What are Cancer Clinical Trials?

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  • Written By: wiseGEEK Writer
  • Edited By: O. Wallace
  • Last Modified Date: 19 December 2019
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Cancer clinical trials are simply clinical studies that are designed to evaluate the effectiveness of a treatment or medication as used to prevent, screen, treat or improve quality of life in people who have cancer. There are numerous clinical cancer trials conducted at any given time, but all may not be equally useful, and many are tailored to a specific form of cancer. Moreover, people need to be aware of the phase of the trial, since that may suggest potential benefit to trial participation.

A brief description of phases is that there are four potential ones in cancer clinical trials. Phase one is highly experimental first use of medication or other therapy and is usually not a test to see if the treatment works. Medications or therapy can be delivered in very low amounts that would not completely address or treat cancer. Phase II does look at potential effectiveness and sides effects on a limited basis, typically at a single medical center or lab. Phase III is a much more widespread test after some effectiveness of treatment has been determined, and a phase IV trial may be used to search for other drug or treatment benefits.


What these phases would suggest is that people searching for cancer clinical trials as a potential cure or treatment, would probably want to avoid phase I trials. At minimum, phase II would be recommended, and phase III might be the most hopeful and the easiest to find. Fortunately, for many people, finding cancer clinical trials is not difficult and there are several resources available.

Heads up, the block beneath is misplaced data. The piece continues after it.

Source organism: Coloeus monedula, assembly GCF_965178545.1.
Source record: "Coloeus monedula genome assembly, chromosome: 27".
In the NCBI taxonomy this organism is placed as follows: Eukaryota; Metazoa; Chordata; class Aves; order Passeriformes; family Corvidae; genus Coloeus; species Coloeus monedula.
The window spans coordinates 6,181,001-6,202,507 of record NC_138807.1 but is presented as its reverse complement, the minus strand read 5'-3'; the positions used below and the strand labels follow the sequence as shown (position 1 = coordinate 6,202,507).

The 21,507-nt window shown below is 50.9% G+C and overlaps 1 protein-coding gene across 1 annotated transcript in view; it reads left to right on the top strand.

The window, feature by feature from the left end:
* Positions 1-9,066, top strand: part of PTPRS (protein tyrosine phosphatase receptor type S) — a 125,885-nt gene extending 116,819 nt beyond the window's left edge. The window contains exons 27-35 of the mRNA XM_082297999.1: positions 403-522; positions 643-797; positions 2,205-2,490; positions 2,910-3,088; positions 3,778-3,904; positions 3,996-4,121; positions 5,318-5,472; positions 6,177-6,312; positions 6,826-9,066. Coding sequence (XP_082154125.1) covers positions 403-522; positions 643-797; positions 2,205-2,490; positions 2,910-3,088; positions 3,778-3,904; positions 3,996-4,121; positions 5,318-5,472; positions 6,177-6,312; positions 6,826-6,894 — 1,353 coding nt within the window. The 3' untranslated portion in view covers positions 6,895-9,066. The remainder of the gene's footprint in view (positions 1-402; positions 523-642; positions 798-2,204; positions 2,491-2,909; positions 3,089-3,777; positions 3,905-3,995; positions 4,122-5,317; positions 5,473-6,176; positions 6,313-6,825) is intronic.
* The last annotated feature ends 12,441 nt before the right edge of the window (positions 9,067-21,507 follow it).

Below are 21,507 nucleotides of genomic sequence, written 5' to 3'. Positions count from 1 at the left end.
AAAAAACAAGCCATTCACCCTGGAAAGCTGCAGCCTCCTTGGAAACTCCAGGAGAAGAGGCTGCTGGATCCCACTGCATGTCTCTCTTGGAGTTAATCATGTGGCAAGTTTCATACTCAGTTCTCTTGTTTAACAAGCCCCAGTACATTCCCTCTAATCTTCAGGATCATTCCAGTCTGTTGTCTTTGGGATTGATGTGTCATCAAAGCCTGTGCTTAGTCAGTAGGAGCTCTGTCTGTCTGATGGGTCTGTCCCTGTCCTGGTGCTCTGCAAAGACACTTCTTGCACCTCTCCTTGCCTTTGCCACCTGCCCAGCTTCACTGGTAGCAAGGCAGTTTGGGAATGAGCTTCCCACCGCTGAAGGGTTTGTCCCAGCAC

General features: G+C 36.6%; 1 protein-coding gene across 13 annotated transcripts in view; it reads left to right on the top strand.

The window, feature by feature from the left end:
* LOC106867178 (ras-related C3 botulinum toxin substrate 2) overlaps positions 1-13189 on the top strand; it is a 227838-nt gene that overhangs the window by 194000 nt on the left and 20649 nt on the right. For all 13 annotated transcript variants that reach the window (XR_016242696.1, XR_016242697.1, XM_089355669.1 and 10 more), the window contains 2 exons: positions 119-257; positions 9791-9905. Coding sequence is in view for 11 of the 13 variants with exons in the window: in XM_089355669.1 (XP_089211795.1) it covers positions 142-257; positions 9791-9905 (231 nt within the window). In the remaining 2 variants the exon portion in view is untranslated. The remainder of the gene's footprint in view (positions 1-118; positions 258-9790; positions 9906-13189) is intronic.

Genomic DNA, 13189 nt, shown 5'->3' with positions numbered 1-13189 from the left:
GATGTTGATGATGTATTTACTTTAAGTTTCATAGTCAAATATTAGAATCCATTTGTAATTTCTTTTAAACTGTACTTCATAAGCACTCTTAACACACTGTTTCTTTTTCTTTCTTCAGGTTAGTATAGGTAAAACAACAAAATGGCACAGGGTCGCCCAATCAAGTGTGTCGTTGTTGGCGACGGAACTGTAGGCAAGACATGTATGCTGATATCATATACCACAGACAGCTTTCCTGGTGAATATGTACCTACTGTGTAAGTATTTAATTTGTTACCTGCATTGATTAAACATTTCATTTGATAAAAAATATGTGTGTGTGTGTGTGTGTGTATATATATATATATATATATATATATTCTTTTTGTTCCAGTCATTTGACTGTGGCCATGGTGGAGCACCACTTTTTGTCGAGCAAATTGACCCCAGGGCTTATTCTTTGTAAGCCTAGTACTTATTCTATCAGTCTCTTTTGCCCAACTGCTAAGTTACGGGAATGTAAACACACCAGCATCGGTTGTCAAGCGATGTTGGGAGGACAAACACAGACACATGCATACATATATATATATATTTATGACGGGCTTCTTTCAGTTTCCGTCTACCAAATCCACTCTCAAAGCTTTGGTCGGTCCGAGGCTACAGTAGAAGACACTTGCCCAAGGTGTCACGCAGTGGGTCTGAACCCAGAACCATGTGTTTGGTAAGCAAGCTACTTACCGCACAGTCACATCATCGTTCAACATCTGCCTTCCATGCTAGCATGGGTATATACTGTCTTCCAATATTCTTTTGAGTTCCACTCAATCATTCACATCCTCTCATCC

First, people with cancer may talk to their doctors, particularly their oncologists and radiologists to determine if the doctors are aware of any trials. When this is not the case, there are a plethora of online sites that help people search for trials, and the search can be specific as to cancer type, location of trials, types and phase of trials and others. The National Cancer Institute, a subsection of the US National Institutes of Health, offers one of the most reputable trial search clearinghouses in the US. There are other databases to search for trials too, and these are easy to locate.

One difficulty when finding cancer clinical trials is determining which ones offer the best chance at treatment. Participation in one may preclude participation in others, and sometimes with very treatable forms of cancer, it may not be a good idea to take part in any trial. After people have gathered a list of potential trials, they should take this material to a trusted physician. Having medical advice on the trials that seem most appropriate and more likely to be effective is strongly advised.

Another thing people must recall about cancer clinical trials is that they are experimental. They guarantee no results and are a testing of the potential hope that a treatment behaves in a certain manner. Many trials don’t guarantee people will receive treatment and could be conducted on a placebo basis, where half of the people tested don’t get the medicine or treatment. This doesn’t mean these tests can’t be of use, and they may be the only medical hope when people have certain forms of cancer that are not responding to present methods or are very aggressive.



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